In 1919, I published an essay that approached the subject of stammering from the standpoint of the psychophysiology of speech development and of speech production, and shortly after another in the same vein. During the ten or eleven years intervening, I have published nothing concerning this important problem. But in 1917, I began a series of investigations related to unsolved problems in the psychophysiology of the production of speech. These studies have thrown much light on the extraordinary complexities of the peripheral physiology of speech. On the basis of these psychophysiologic studies, I am able now to present an explanation of much of the extraordinary confused misdirection, overaction and tension so characteristic of the phenomena presented in stammering.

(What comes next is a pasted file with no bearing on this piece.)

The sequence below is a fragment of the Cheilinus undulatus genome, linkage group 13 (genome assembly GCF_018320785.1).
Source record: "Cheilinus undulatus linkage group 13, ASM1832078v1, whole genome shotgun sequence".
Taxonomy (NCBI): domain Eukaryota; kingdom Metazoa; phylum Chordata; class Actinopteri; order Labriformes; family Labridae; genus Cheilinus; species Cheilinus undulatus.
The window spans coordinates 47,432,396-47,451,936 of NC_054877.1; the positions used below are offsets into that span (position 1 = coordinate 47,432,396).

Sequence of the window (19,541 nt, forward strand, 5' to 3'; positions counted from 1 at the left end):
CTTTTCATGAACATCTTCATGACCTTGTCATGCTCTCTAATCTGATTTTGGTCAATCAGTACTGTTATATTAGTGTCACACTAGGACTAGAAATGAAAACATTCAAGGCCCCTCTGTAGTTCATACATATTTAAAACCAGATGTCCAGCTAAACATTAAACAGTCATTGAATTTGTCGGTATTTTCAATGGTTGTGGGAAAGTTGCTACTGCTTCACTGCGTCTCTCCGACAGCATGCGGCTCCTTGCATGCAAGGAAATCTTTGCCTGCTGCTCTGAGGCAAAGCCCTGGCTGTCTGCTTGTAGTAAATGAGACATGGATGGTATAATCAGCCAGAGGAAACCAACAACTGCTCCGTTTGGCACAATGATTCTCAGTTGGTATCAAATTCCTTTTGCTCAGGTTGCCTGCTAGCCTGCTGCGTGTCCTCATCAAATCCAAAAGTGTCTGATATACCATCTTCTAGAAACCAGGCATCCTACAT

I first began to grasp the explanation of the disturbed psychophysiologic phenomena to be discussed about eight years ago. Since that time I have continued to work persistently
KENYON EL. PERIPHERAL PHYSICAL INHIBITION OF SPEECH: AN ESSENTIAL PHENOMENON AND AN IMPORTANT CAUSAL FACTOR OF STAMMERING (STUTTERING). Arch Otolaryngol. 1930;12(6):769–784. doi:10.1001/archotol.1930.03570010873007
Coronavirus Resource Center
Customize your JAMA Network experience by selecting one or more topics from the list below.
Create a personal account or sign in to: